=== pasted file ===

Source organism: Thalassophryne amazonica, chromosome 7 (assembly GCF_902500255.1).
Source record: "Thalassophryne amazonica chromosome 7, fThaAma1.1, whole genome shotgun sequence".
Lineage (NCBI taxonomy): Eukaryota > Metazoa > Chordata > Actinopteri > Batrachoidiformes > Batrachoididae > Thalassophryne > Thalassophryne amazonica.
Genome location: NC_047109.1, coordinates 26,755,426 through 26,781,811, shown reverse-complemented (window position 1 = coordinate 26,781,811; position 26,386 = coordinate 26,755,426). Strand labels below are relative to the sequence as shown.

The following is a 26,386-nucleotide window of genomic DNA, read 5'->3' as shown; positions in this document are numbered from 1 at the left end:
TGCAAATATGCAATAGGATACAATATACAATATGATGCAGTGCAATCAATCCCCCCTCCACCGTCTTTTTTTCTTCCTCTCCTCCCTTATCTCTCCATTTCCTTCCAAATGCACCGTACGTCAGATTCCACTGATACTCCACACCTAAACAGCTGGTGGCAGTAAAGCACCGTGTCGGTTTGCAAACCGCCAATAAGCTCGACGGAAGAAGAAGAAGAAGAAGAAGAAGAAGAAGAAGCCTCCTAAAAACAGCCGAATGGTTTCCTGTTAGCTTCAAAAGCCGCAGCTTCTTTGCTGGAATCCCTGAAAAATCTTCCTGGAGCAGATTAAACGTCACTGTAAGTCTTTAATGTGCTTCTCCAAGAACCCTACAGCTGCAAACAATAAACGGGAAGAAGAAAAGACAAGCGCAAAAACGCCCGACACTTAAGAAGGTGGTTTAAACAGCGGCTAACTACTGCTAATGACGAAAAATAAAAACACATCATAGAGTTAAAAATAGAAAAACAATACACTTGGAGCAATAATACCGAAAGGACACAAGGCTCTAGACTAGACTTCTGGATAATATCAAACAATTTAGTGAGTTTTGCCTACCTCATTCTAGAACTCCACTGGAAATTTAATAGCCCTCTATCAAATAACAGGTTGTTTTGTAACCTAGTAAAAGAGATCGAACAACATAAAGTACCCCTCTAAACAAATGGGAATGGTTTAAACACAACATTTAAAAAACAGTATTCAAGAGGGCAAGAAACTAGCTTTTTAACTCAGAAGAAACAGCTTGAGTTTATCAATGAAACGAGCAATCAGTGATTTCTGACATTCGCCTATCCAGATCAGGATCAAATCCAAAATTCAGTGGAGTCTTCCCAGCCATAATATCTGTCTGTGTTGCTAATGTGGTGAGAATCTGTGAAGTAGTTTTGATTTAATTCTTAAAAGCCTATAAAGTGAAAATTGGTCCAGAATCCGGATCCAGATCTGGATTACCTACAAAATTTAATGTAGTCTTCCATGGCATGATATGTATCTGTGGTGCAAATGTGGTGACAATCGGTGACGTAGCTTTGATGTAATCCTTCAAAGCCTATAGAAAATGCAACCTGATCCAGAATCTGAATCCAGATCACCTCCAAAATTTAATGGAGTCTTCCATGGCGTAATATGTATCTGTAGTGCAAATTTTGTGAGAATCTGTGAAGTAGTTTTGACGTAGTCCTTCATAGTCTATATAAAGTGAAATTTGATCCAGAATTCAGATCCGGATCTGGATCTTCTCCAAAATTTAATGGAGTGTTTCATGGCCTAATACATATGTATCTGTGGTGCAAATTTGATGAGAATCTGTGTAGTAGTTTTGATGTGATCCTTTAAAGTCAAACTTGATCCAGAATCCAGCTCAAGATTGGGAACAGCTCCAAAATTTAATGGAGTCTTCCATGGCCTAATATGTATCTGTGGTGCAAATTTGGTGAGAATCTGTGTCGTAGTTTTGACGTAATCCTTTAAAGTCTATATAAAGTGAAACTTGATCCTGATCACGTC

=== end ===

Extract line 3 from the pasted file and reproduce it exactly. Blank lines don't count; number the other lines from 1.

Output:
Lineage (NCBI taxonomy): Eukaryota > Metazoa > Chordata > Actinopteri > Batrachoidiformes > Batrachoididae > Thalassophryne > Thalassophryne amazonica.